TRIALS BY FIRE - Belfer Center for Science and International Affairs

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TRIALS BY FIRE - Belfer Center for Science and International Affairs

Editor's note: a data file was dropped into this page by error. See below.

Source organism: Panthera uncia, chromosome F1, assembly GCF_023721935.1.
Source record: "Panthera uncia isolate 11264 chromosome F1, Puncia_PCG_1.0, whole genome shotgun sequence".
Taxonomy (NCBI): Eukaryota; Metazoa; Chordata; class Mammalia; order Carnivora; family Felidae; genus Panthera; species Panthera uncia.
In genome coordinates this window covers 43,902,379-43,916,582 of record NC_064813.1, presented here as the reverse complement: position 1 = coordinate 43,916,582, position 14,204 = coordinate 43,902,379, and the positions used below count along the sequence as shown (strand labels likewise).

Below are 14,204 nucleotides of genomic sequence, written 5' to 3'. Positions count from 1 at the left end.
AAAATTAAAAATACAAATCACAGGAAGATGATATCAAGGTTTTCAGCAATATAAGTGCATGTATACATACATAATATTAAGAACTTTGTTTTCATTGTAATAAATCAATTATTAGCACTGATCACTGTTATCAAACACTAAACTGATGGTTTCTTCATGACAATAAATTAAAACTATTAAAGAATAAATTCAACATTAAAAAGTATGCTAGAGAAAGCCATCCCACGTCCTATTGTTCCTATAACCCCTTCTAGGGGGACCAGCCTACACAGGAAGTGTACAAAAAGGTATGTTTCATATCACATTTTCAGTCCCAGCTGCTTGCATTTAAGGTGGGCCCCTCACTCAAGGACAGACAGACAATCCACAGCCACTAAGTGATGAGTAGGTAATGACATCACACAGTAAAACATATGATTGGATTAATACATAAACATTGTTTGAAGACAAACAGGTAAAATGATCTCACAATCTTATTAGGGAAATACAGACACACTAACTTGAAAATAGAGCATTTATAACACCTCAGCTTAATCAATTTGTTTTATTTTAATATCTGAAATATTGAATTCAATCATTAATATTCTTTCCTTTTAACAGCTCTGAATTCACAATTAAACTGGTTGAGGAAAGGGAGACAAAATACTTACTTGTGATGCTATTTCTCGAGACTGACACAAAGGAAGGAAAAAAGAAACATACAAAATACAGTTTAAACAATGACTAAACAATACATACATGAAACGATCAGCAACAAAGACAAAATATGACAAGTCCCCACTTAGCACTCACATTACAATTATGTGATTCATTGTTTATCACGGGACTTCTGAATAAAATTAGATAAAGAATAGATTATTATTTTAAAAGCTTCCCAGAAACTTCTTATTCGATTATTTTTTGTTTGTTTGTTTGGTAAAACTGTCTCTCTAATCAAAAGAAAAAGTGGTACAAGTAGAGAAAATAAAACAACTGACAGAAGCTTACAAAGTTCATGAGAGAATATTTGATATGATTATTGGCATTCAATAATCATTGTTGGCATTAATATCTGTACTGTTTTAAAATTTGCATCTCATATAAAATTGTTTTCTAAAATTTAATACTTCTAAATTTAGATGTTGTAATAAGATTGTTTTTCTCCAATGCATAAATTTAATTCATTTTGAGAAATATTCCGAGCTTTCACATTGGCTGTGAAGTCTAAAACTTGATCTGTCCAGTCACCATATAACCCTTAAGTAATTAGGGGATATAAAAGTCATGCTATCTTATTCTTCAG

CPR) to its Guantanamo Bay detainee policy. The ICCPR prohibits arbitrarydetention. (The US responded that the ICCPR only applies within US territoryand that the laws of war govern the continuing armed conflict against al Qaeda.)323 As with most forms of international law, however, there is little directenforcement of human rights law.There has been some controversy as to whether the protections for detaineeslisted in the Third and Fourth Geneva Conventions apply to non-internationalarmed conflicts (armed conflicts between state and non-state actors). Forexample, in 2002 then-assistant Attorney General John Yoo argued in a nowfamous memorandum that Common Article III did not apply to the conflictwith al Qaeda because it was not an international armed conflict. 324 However,in Hamdan the Supreme Court held firmly that Common Article III does applyin non-international armed conflicts such as the current military actionagainst the Taliban.Laws Governing the Detention of al Qaedaand Taliban MembersThe Authorization for the Use of Military Force (AUMF) allows for the detentionof al Qaeda and Taliban members. In Hamdi v. Rumsfeld, discussed ingreater detail below, the Supreme Court upheld the legality of the AUMF, andthe Obama Administration issued its interpretation of the AUMF shortly afterthe 2009 Inauguration.The Authorization for the Use of Military ForceThe text of the AUMF is extremely short; its two sections consist of only fourparagraphs. Despite its brevity, it gives authority to the President to use all necessaryand proper force against those who committed the 9/11 terror attacksand to “prevent any future acts of terrorism against the United States by suchnations, organizations, or persons.” 325 It does not explicitly authorize detentionof enemy combatants. However, most legal scholars and national security lawyersagree that implied in this authorization is the power to “target, capture,and detain enemy combatants.” 326There is serious disagreement over the scope of the AUMF’s detention autho-114 Trials by Fire: Counterterrorism and the Law

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